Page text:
Brianna from University of North Texas asked:
“I applied to many, many places. I ended up choosing an on-campus job that didn’t pay well and didn’t have enough hours because I had a tuition payment deadline. Now, I have an amazing job offer, but I’ve already accepted the other job and have worked for a week. I don’t want to let anyone down, but I can’t really pay bills with this job. What do I do?”
Thank you for your question, Brianna. Congratulations on the recent job offer! It is always exciting to receive an offer from a prospective employer, especially when it falls into the AMAZING category. It may not feel like it at the moment, but your problem is a great one to have.
Having been in career coaching for almost 10 years, I’ve had the good fortune to coach over 5,000 clients with many having had a similar situation occur during their job search, especially those who are the primary breadwinners for their family. This doesn’t always happen of course, but I’ve had many who have gotten an initial employment offer, then received a better offer after the original offer has already been accepted.
I can truly appreciate the sentiment you indicated that you don’t want to let anyone down. However, I encourage you to reframe your feelings focusing on the positives in the scenario. You’ve got more job offers than you need. Great news! Additionally, your preferred opportunity has been offered and it sounds like it will allow you to better meet your financial obligations and goals.
According to the Bureau of Labor Statistics, the average person changes jobs ten to fifteen times during their career. So, it is not uncommon to change jobs in today’s job market.
Make Sure Better Offer is in Writing
If you haven’t already, make sure the prospective employer puts the job offer letter together for you in writing. If the offer isn’t in writing, then you really don’t have an offer. Unfortunately, I’ve heard several stories from clients who have accepted a better offer, but the offer fell through leaving the individual with no job since they had already resigned from the original position. Make sure to confirm all of the important details including salary, benefits, vacation time, start date, and more.
Weigh the Positives and Negatives
Since it sounds like you are still weighing your options, I suggest that you start by weighing the positives and negatives for each job. Type (or write) out these for both jobs. Think about questions like: would this new offer give you the start in your field you are looking for? Does the prospective employer have the type of corporate culture you desire? Is there opportunity for growth for top performers? These are just a few of the questions you may want to consider.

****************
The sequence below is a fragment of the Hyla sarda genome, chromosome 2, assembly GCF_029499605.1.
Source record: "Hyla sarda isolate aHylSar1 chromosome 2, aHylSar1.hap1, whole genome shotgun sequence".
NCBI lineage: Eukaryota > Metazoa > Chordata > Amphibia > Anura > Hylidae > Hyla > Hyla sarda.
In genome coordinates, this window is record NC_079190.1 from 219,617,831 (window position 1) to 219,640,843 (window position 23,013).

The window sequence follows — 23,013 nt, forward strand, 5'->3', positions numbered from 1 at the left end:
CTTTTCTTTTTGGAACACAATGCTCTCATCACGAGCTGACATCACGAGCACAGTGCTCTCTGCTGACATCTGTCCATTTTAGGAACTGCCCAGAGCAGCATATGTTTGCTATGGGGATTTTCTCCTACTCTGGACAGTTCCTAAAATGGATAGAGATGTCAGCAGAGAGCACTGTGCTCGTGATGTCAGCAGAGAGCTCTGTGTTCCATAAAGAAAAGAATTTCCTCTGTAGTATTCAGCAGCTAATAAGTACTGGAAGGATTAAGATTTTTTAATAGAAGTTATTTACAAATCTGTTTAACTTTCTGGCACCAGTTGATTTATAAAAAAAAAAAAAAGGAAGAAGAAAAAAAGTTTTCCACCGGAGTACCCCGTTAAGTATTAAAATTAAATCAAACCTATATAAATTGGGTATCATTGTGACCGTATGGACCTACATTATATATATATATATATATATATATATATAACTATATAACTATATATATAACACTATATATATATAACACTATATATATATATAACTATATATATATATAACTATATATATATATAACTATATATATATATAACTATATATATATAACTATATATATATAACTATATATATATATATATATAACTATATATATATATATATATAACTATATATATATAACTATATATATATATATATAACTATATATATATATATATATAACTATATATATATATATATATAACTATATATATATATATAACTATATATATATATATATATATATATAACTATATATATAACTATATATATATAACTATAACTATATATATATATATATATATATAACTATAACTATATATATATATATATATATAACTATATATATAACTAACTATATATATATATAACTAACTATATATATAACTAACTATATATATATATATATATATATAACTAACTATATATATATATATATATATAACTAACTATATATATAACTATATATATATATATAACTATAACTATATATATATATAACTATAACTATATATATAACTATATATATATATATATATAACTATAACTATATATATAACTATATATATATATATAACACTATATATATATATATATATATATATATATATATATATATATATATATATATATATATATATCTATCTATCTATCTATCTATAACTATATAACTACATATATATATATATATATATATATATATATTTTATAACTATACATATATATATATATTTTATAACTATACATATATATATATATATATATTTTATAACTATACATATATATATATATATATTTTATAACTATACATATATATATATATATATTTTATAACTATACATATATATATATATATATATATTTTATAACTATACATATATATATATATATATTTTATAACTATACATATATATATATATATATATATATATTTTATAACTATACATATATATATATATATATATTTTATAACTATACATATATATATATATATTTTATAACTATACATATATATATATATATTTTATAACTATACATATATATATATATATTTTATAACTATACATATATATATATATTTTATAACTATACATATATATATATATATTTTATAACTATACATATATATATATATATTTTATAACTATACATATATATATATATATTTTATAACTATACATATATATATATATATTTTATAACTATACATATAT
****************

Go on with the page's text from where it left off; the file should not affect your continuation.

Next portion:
Talk with people you trust and run it by them as well to get some additional opinions. Contact your career center too as they have trained professionals who can help you sort through your thoughts. Ultimately, you’ll make a decision and choose the “right” job for you. I’ll assume after this analysis that the new offer will be the preferred offer.
Accept Better Offer, Fill Out Paperwork, Confirm Start Date
Once you’ve decided to take the better offer, confirm your intention to accept the offer in writing. Send your acceptance letter via email or snail mail, while highlighting all key offer details. Additionally, the new employer will likely have you fill out some new employee paperwork. Take care of this as soon as you can so that you are ready to hit the ground running on the new job. Make sure your start date will allow you to offer two weeks’ notice with the current employer.
Resign from Original Position
Be a professional and give your campus employer at least two weeks’ notice. Start this process by typing your resignation letter. Make sure to thank your current employer for the opportunity, while confirming that you’ll comply with all of their exit policies and procedures.
Once you’ve put together the letter, meet with your current supervisor to let them know verbally of your intention to resign. You can bring the letter to your meeting and give to them at the conclusion of your conversation. Be positive and thankful for the opportunity that they’ve provided you with even if for a short period. While the employer may have to initiative the hiring process once again, you are providing them with two weeks of service, while they sort out their plans. In some cases, the employer may simply end the affiliation on the day of the resignation so be prepared. Always leave as a professional and never leave an employer in a lurch by not doing the right thing. Offering two weeks’ notice is the right thing to do, even if the employer doesn’t accept it.
Putting It All Together
Confirm the offer, but make sure to get the preferred offer in writing. If you considering staying at the original position, weigh the positives and negatives of each position. Once you confirm which opportunity is best, officially accept the better offer and fill out any new hire paperwork so you are ready to start on the first day. This will help you start building a good reputation with the new employer. Lastly, resign from the original job by having a conversation with your supervisor and give them your resignation letter at the end of the discussion.
As a job seeker, you can’t control the timing in which employers offer jobs. Recognize that you need to look out for your best interests, while acting in a professional manner with all employers. Don’t burn bridges at any time. It can be uncomfortable to resign from a short-term position, especially if it wasn’t received in the order you desired. However, once you decide to accept the better offer be upfront and professional with the current employer knowing you’ll be in the preferred job soon. Congratulations and good luck!
Here’s to your success,
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